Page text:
Even if you’ve never dipped a toe in our town’s famous Quarry, I bet you were heartbroken upon reading that the infamous high dive, ground zero for cannonballs, belly flops and adrenaline-filled screams, is closed — and perhaps permanently so.
To speak ill against the Quarry counts as local sacrilege; you may as well say you hate limestone architecture, bucolic waterfalls or cement manufacturing. The swimming hole and its fear-inducing high dive are firmly part of our town’s collective cultural experience. It’s unique and it’s ours.
Part of the fun of the high dive is the sheer terror it invokes; it’s like a riding a roller coaster or watching a horror movie. Who wouldn’t want to master that fear, especially if it means impressing your friends on a hot summer day? Count me in as one of those too scared to try the high dive, but I’ve heard it’s quite the thrill to make the jump; watching the spectacle is almost as fun. If anything is hurt, it’s usually only an ego. Jumpers and audience alike enjoy the show, in all its simple summertime glory.
But wouldn’t it be awful if someone was seriously hurt? Imagine the black mark that would bring to our town’s best attraction, and our town itself. Depending on the severity of the injury — and hopefully it would “just” be an injury — the Quarry would likely have to be closed for investigation for a period of time, and then the high dive (and maybe its cousin, the diving cliff) would be unceremoniously removed. How many tourists would want to come for a visit, or return? And how many local parents would continue to allow their children to toddle off to the south end of town for a supposedly fun afternoon in the sun?
Our town has been very fortunate in that none of this has come to pass, at least, not yet. And that’s what the Lifesaving Society is rightfully concerned for. To immediately dismiss this concern in the name of hometown self-righteousness is foolhardy: the high dive is awfully high for a recreational pool filled with recreational swimmers. I, for one, would like to see the exact issues the Lifesaving Society has with the high dive before town staff and Council jump to a closure decision. Is it with small children making the leap? Water levels? The springiness of the platform?
One of the high dive’s best safety features is the fear that deters so many from using it. But for those who have no fear, perhaps we could take a page from international aquatic standards. The exact height depends on the water level below, but if we’re comparing it to Olympic diving standards, it’s somewhere between the 3m springboard and the 5m platform. According to the International Swimming Federation (also known as FINA), which governs aquatic competitions, children can begin diving off the 5m platform at age 11. The Lifesaving Society has no statistics on its website.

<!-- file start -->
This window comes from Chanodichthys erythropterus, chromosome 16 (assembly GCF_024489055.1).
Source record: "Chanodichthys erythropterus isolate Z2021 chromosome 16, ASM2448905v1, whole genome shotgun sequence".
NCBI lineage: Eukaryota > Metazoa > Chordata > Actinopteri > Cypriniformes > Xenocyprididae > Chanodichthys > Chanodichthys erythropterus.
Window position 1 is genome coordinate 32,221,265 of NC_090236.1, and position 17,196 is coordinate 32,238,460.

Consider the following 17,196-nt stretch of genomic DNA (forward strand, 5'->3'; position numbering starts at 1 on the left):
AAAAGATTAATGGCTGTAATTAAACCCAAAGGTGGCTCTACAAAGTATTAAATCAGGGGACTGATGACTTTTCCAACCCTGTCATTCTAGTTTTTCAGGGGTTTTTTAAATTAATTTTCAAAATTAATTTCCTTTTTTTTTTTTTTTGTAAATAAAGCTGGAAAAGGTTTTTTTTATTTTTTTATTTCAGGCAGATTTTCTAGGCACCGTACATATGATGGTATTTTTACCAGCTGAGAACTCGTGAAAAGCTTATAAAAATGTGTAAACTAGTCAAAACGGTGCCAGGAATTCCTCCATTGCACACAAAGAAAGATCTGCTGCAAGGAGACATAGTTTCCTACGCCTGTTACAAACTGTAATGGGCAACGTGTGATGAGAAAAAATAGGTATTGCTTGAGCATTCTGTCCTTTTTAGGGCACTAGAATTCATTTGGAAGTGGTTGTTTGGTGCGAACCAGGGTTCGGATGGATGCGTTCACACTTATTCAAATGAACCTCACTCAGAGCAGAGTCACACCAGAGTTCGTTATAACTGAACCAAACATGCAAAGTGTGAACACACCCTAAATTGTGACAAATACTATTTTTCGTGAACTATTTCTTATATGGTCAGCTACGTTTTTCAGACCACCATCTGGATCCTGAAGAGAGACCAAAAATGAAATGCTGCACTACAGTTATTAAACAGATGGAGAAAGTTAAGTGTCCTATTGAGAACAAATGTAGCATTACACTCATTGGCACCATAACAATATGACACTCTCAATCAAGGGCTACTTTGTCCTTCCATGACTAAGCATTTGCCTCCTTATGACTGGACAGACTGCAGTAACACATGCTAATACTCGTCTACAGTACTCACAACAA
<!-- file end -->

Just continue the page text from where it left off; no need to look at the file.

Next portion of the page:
Despite its name, you can’t jump off the high dive, but if you could, FINA guidelines suggest the Quarry would have to be at least 4m deep to be safe for diving from 5m up. Considering most high dive jumpers aren’t professionally trained the same depth guidelines would likely apply for our Quarry. If it’s too shallow to be safe, so be it. If some kids are too young to safely use it, so be it.
Problematically, the Quarry is owned by a municipality in an increasingly litigious society; certain rules must be followed. But at the same time, the lifeguards do a terrific job limiting those who don’t use the high dive properly, and stringently adhere to the low water level closure rules. The Quarry’s high dive, as simple and unique as it is, has an impressive safety record — and that shouldn’t be ignored in this process. Let’s strive to keep the big splash of the high dive alive.
At least other St. Marys summer traditions are allowed to continue unabated, including the First Baptist Church’s scrumptious salad lunch. Over 400 were served an impressive meal last Friday, right down to that delicious vinaigrette dressing the greens. Patsy Joosee was kind enough to share her recipe with us — our summer salads thank you!
1/2 cup white sugar
2/3 cup white vinegar
1/2 cup olive oil
1 tsp salt, pinch of dry mustard powder
Pinch of black pepper
At least 2 Tbsp. fresh mint leaves (stems removed)
Put all ingredients in a blender and blend until mint is chopped finely. Store in the refrigerator and return to room temperature when using again. Remember to shake well before putting it on your salad greens, as it tends to separate.